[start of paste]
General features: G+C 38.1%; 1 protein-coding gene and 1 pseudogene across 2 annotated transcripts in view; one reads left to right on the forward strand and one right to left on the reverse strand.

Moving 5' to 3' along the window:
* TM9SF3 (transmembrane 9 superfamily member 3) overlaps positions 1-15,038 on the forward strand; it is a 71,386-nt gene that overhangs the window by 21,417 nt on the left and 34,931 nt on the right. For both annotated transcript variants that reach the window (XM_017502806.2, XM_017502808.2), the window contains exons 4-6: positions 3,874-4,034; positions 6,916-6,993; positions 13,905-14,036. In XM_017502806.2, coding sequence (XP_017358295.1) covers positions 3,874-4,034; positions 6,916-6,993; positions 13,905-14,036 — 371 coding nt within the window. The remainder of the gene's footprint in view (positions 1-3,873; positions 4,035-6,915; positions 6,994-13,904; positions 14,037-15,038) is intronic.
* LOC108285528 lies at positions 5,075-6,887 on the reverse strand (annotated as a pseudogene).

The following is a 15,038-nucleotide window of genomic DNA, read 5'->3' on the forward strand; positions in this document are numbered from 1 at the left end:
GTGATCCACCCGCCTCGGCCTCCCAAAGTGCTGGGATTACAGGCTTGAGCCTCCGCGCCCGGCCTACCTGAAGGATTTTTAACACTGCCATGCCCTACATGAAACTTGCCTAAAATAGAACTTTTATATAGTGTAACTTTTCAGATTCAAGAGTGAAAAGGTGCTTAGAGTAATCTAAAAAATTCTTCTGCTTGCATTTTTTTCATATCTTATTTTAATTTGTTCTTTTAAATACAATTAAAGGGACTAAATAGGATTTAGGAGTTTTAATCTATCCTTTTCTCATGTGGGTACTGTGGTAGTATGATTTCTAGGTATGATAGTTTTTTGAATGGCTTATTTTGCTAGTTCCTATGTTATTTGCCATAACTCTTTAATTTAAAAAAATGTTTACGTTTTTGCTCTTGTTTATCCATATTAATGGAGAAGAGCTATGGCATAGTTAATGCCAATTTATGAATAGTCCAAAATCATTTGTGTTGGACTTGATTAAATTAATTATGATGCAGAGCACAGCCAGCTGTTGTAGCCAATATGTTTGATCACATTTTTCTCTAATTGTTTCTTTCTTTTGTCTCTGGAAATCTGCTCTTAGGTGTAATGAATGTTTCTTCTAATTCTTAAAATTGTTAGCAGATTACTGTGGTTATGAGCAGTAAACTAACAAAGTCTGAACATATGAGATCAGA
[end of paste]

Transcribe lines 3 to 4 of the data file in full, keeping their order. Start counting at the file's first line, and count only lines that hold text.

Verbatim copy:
* TM9SF3 (transmembrane 9 superfamily member 3) overlaps positions 1-15,038 on the forward strand; it is a 71,386-nt gene that overhangs the window by 21,417 nt on the left and 34,931 nt on the right. For both annotated transcript variants that reach the window (XM_017502806.2, XM_017502808.2), the window contains exons 4-6: positions 3,874-4,034; positions 6,916-6,993; positions 13,905-14,036. In XM_017502806.2, coding sequence (XP_017358295.1) covers positions 3,874-4,034; positions 6,916-6,993; positions 13,905-14,036 — 371 coding nt within the window. The remainder of the gene's footprint in view (positions 1-3,873; positions 4,035-6,915; positions 6,994-13,904; positions 14,037-15,038) is intronic.
* LOC108285528 lies at positions 5,075-6,887 on the reverse strand (annotated as a pseudogene).